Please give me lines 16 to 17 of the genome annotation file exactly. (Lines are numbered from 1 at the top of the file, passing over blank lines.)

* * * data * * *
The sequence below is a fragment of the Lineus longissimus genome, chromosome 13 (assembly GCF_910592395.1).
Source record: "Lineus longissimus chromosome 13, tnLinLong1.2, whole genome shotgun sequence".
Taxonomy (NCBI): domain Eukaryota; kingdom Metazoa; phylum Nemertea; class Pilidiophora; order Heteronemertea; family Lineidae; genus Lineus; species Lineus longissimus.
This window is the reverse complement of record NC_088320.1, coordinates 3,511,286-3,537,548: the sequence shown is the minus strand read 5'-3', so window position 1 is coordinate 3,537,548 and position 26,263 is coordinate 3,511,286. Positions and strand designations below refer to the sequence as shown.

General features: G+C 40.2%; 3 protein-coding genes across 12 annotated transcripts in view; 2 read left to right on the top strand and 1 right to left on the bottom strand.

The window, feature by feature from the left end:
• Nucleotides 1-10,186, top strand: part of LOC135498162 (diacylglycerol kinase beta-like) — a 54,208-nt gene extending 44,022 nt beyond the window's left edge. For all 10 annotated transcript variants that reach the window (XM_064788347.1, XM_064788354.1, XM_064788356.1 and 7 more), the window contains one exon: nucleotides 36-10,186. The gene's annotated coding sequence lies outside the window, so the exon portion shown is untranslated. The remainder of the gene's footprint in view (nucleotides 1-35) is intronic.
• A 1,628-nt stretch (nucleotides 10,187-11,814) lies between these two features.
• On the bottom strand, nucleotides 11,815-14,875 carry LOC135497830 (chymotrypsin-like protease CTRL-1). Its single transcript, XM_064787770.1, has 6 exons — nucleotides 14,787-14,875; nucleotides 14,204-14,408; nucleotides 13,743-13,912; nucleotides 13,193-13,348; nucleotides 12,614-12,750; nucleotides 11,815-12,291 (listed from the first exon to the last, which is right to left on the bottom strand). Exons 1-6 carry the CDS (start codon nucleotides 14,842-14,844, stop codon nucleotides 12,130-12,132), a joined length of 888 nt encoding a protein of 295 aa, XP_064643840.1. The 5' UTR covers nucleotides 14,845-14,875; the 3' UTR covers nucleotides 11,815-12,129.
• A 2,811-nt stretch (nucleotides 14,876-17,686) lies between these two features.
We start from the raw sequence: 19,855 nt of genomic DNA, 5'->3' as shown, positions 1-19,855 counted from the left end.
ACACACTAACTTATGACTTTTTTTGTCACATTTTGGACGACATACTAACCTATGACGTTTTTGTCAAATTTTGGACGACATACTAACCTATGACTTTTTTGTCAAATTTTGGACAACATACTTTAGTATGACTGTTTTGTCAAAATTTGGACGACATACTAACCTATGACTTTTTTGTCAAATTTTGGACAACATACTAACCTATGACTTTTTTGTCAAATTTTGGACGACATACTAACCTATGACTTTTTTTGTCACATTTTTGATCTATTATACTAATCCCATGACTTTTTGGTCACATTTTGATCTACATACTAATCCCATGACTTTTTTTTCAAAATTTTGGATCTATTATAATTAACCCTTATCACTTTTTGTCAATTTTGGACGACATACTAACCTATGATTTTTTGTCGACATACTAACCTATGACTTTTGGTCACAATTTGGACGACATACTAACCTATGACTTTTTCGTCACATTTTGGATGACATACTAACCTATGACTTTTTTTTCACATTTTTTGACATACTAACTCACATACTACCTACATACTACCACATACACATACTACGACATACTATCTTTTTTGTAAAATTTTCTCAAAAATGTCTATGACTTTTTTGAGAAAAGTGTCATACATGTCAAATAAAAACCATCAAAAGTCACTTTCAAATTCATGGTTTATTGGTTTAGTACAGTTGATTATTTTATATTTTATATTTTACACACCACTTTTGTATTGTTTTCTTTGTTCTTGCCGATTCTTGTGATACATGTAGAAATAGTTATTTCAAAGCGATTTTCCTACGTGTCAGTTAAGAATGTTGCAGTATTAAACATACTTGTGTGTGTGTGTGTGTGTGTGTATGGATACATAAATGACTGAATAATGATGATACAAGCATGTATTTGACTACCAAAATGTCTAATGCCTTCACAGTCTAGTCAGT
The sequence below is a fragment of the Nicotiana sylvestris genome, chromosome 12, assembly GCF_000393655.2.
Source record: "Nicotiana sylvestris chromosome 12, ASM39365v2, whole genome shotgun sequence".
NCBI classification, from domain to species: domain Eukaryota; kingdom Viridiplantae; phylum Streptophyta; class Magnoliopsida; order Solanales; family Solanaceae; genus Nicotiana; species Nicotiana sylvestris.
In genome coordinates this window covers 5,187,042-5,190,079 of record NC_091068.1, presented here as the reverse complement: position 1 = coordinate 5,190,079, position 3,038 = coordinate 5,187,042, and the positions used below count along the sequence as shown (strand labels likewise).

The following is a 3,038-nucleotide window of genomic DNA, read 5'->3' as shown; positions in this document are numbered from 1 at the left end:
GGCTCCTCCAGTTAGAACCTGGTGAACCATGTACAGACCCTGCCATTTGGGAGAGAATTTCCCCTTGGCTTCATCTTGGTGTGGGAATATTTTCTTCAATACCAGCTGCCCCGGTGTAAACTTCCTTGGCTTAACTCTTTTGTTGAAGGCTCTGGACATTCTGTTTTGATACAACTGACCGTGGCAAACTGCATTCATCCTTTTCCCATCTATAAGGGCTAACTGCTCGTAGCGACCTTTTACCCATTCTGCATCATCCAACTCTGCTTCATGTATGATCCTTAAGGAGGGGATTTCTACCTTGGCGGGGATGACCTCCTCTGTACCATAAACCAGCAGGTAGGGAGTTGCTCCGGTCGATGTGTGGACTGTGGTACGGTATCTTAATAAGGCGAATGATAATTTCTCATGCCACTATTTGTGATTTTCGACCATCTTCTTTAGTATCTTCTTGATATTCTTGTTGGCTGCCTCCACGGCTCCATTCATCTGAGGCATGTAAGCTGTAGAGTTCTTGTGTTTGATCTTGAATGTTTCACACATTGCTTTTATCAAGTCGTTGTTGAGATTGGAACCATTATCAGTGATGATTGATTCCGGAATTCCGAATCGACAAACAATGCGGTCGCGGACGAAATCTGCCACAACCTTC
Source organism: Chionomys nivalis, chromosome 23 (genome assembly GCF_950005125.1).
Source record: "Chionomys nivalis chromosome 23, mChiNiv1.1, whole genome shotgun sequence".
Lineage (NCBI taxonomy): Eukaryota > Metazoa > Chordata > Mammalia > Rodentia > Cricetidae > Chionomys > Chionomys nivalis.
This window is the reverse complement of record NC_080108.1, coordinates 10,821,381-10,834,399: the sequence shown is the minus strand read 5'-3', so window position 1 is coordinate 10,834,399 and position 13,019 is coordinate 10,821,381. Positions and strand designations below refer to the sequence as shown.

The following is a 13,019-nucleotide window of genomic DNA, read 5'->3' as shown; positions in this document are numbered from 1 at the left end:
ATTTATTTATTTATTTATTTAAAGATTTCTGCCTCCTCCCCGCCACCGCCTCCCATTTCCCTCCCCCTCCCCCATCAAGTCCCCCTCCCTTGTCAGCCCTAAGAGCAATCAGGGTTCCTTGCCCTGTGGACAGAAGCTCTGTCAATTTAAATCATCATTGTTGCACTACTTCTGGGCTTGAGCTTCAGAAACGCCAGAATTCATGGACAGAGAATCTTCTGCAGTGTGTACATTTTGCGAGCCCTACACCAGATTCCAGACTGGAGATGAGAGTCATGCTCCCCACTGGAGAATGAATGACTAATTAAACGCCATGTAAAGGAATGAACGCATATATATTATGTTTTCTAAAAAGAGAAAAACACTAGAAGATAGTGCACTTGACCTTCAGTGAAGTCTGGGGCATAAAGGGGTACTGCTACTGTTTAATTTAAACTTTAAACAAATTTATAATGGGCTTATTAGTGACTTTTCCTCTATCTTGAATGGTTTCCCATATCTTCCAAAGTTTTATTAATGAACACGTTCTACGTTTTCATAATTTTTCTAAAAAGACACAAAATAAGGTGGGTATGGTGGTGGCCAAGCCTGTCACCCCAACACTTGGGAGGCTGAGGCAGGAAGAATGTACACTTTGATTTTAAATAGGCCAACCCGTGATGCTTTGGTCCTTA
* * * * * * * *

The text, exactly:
In genome coordinates this window covers 5,187,042-5,190,079 of record NC_091068.1, presented here as the reverse complement: position 1 = coordinate 5,190,079, position 3,038 = coordinate 5,187,042, and the positions used below count along the sequence as shown (strand labels likewise).

The following is a 3,038-nucleotide window of genomic DNA, read 5'->3' as shown; positions in this document are numbered from 1 at the left end: